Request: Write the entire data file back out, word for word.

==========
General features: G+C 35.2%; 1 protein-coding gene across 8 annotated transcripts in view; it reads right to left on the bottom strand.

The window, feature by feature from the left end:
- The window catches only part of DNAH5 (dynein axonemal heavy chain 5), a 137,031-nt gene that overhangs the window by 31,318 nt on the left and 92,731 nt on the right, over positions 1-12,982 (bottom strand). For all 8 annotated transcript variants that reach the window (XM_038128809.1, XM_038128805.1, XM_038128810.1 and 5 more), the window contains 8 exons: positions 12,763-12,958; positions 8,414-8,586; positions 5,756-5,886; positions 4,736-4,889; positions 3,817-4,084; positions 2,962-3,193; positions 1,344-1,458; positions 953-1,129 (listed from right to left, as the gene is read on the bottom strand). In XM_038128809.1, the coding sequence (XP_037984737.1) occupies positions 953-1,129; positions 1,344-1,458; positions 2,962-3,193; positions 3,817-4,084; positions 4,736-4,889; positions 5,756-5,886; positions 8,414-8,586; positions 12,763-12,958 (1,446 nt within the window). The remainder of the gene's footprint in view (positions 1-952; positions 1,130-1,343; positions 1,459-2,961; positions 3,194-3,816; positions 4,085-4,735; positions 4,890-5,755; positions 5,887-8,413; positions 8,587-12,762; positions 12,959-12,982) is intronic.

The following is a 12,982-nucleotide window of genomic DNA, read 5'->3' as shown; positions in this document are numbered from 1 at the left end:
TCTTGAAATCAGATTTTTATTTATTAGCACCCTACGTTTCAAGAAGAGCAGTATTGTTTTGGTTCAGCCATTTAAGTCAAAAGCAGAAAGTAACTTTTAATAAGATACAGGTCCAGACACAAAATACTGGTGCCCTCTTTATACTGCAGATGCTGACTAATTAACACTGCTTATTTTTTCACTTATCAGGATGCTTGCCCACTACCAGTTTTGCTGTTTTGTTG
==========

General features: G+C 35.2%; 1 protein-coding gene across 8 annotated transcripts in view; it reads right to left on the bottom strand.

The window, feature by feature from the left end:
- The window catches only part of DNAH5 (dynein axonemal heavy chain 5), a 137,031-nt gene that overhangs the window by 31,318 nt on the left and 92,731 nt on the right, over positions 1-12,982 (bottom strand). For all 8 annotated transcript variants that reach the window (XM_038128809.1, XM_038128805.1, XM_038128810.1 and 5 more), the window contains 8 exons: positions 12,763-12,958; positions 8,414-8,586; positions 5,756-5,886; positions 4,736-4,889; positions 3,817-4,084; positions 2,962-3,193; positions 1,344-1,458; positions 953-1,129 (listed from right to left, as the gene is read on the bottom strand). In XM_038128809.1, the coding sequence (XP_037984737.1) occupies positions 953-1,129; positions 1,344-1,458; positions 2,962-3,193; positions 3,817-4,084; positions 4,736-4,889; positions 5,756-5,886; positions 8,414-8,586; positions 12,763-12,958 (1,446 nt within the window). The remainder of the gene's footprint in view (positions 1-952; positions 1,130-1,343; positions 1,459-2,961; positions 3,194-3,816; positions 4,085-4,735; positions 4,890-5,755; positions 5,887-8,413; positions 8,587-12,762; positions 12,959-12,982) is intronic.

The following is a 12,982-nucleotide window of genomic DNA, read 5'->3' as shown; positions in this document are numbered from 1 at the left end:
TCTTGAAATCAGATTTTTATTTATTAGCACCCTACGTTTCAAGAAGAGCAGTATTGTTTTGGTTCAGCCATTTAAGTCAAAAGCAGAAAGTAACTTTTAATAAGATACAGGTCCAGACACAAAATACTGGTGCCCTCTTTATACTGCAGATGCTGACTAATTAACACTGCTTATTTTTTCACTTATCAGGATGCTTGCCCACTACCAGTTTTGCTGTTTTGTTG